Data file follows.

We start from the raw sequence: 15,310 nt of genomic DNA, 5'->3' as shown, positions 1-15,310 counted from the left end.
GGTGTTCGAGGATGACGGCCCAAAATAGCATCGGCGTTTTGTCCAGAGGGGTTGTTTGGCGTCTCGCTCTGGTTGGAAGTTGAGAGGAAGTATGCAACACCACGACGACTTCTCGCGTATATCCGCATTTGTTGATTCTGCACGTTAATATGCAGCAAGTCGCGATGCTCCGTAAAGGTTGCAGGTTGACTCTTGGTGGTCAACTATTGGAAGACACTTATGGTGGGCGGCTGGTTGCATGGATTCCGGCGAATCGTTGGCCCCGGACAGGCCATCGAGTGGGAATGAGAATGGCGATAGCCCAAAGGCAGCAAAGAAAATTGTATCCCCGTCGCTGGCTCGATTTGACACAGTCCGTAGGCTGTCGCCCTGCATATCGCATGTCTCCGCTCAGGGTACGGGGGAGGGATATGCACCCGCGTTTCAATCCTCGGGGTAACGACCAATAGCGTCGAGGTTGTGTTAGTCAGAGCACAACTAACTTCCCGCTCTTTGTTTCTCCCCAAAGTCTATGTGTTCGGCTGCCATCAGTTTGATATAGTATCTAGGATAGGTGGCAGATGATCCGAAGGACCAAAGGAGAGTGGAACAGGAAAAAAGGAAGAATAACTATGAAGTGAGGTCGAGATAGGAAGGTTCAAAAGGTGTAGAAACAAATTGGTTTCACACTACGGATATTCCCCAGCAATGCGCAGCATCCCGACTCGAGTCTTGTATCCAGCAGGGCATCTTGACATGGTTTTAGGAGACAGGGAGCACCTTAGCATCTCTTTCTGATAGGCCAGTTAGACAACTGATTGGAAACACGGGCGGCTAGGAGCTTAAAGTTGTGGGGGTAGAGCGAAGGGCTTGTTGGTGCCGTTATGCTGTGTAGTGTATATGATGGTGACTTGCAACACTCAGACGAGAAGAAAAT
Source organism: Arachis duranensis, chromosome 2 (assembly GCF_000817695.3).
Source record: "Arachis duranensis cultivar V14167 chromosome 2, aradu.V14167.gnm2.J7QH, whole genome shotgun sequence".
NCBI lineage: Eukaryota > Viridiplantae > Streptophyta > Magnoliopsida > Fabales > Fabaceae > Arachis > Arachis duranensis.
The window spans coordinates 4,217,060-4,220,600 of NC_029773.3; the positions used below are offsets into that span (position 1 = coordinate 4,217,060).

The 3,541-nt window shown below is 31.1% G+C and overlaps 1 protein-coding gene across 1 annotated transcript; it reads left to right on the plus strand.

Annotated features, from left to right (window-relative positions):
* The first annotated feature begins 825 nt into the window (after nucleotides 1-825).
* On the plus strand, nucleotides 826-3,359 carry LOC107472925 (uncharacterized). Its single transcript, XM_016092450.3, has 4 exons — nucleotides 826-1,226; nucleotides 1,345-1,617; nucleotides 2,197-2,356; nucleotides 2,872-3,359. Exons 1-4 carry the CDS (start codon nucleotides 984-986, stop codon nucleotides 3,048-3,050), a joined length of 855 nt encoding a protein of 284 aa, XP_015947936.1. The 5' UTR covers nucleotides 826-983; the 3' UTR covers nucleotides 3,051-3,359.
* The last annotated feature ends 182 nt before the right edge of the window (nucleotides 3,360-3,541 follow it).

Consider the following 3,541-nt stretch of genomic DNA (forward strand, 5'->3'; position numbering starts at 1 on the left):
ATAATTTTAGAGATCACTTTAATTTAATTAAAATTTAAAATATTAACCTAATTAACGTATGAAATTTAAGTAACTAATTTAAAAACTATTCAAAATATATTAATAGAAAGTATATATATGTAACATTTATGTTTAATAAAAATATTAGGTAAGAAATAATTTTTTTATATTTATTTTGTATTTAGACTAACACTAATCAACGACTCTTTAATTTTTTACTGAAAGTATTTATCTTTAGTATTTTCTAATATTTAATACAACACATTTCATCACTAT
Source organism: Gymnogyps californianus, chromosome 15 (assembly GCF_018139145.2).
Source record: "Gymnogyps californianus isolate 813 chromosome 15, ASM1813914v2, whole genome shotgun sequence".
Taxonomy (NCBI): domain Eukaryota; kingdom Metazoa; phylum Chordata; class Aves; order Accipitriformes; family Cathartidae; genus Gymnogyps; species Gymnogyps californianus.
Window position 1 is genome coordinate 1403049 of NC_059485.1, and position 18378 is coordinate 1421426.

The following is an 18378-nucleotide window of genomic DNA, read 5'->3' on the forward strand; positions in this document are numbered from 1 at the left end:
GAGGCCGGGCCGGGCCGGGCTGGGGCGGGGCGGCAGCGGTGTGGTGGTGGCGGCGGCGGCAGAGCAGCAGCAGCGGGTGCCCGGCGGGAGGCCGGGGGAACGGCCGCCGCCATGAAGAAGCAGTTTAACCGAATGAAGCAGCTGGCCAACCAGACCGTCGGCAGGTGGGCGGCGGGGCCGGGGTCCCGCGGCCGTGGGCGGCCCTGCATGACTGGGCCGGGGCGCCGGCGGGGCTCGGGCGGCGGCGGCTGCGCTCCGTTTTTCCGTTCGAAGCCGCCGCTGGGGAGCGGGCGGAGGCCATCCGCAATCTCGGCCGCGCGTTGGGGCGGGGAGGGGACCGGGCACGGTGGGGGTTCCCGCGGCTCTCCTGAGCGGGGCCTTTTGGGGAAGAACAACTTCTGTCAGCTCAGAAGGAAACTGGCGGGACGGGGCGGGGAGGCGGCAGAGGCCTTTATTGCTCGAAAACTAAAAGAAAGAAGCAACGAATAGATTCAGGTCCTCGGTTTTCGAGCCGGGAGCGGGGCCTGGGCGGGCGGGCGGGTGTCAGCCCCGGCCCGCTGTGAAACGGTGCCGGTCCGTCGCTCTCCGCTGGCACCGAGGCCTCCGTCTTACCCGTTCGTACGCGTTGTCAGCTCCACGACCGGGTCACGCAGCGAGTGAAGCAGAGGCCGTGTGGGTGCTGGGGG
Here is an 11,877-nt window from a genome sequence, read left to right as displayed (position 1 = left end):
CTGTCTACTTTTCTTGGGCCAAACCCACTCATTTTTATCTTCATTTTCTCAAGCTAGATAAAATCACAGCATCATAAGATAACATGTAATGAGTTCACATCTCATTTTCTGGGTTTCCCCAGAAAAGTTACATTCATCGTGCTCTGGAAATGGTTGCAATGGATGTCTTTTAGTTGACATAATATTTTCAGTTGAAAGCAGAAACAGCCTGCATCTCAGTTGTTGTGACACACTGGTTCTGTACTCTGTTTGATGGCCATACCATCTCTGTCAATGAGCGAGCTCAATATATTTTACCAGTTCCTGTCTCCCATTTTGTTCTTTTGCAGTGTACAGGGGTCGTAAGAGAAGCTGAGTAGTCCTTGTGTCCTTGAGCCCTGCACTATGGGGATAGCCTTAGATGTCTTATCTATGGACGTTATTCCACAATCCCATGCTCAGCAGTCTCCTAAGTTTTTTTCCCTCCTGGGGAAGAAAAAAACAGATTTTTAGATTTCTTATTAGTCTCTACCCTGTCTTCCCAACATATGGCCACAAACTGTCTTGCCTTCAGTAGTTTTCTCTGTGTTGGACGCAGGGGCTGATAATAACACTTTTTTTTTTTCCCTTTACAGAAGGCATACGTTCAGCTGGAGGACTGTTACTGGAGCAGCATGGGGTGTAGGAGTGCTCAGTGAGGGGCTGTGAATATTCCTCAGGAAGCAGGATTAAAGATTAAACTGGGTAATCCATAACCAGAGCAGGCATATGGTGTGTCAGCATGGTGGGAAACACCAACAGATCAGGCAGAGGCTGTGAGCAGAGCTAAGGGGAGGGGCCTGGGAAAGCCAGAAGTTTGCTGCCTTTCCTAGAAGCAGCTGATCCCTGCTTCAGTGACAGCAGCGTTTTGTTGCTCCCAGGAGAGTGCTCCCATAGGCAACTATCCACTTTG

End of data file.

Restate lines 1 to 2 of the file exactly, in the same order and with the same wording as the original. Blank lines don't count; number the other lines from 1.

We start from the raw sequence: 15,310 nt of genomic DNA, 5'->3' as shown, positions 1-15,310 counted from the left end.
GGTGTTCGAGGATGACGGCCCAAAATAGCATCGGCGTTTTGTCCAGAGGGGTTGTTTGGCGTCTCGCTCTGGTTGGAAGTTGAGAGGAAGTATGCAACACCACGACGACTTCTCGCGTATATCCGCATTTGTTGATTCTGCACGTTAATATGCAGCAAGTCGCGATGCTCCGTAAAGGTTGCAGGTTGACTCTTGGTGGTCAACTATTGGAAGACACTTATGGTGGGCGGCTGGTTGCATGGATTCCGGCGAATCGTTGGCCCCGGACAGGCCATCGAGTGGGAATGAGAATGGCGATAGCCCAAAGGCAGCAAAGAAAATTGTATCCCCGTCGCTGGCTCGATTTGACACAGTCCGTAGGCTGTCGCCCTGCATATCGCATGTCTCCGCTCAGGGTACGGGGGAGGGATATGCACCCGCGTTTCAATCCTCGGGGTAACGACCAATAGCGTCGAGGTTGTGTTAGTCAGAGCACAACTAACTTCCCGCTCTTTGTTTCTCCCCAAAGTCTATGTGTTCGGCTGCCATCAGTTTGATATAGTATCTAGGATAGGTGGCAGATGATCCGAAGGACCAAAGGAGAGTGGAACAGGAAAAAAGGAAGAATAACTATGAAGTGAGGTCGAGATAGGAAGGTTCAAAAGGTGTAGAAACAAATTGGTTTCACACTACGGATATTCCCCAGCAATGCGCAGCATCCCGACTCGAGTCTTGTATCCAGCAGGGCATCTTGACATGGTTTTAGGAGACAGGGAGCACCTTAGCATCTCTTTCTGATAGGCCAGTTAGACAACTGATTGGAAACACGGGCGGCTAGGAGCTTAAAGTTGTGGGGGTAGAGCGAAGGGCTTGTTGGTGCCGTTATGCTGTGTAGTGTATATGATGGTGACTTGCAACACTCAGACGAGAAGAAAAT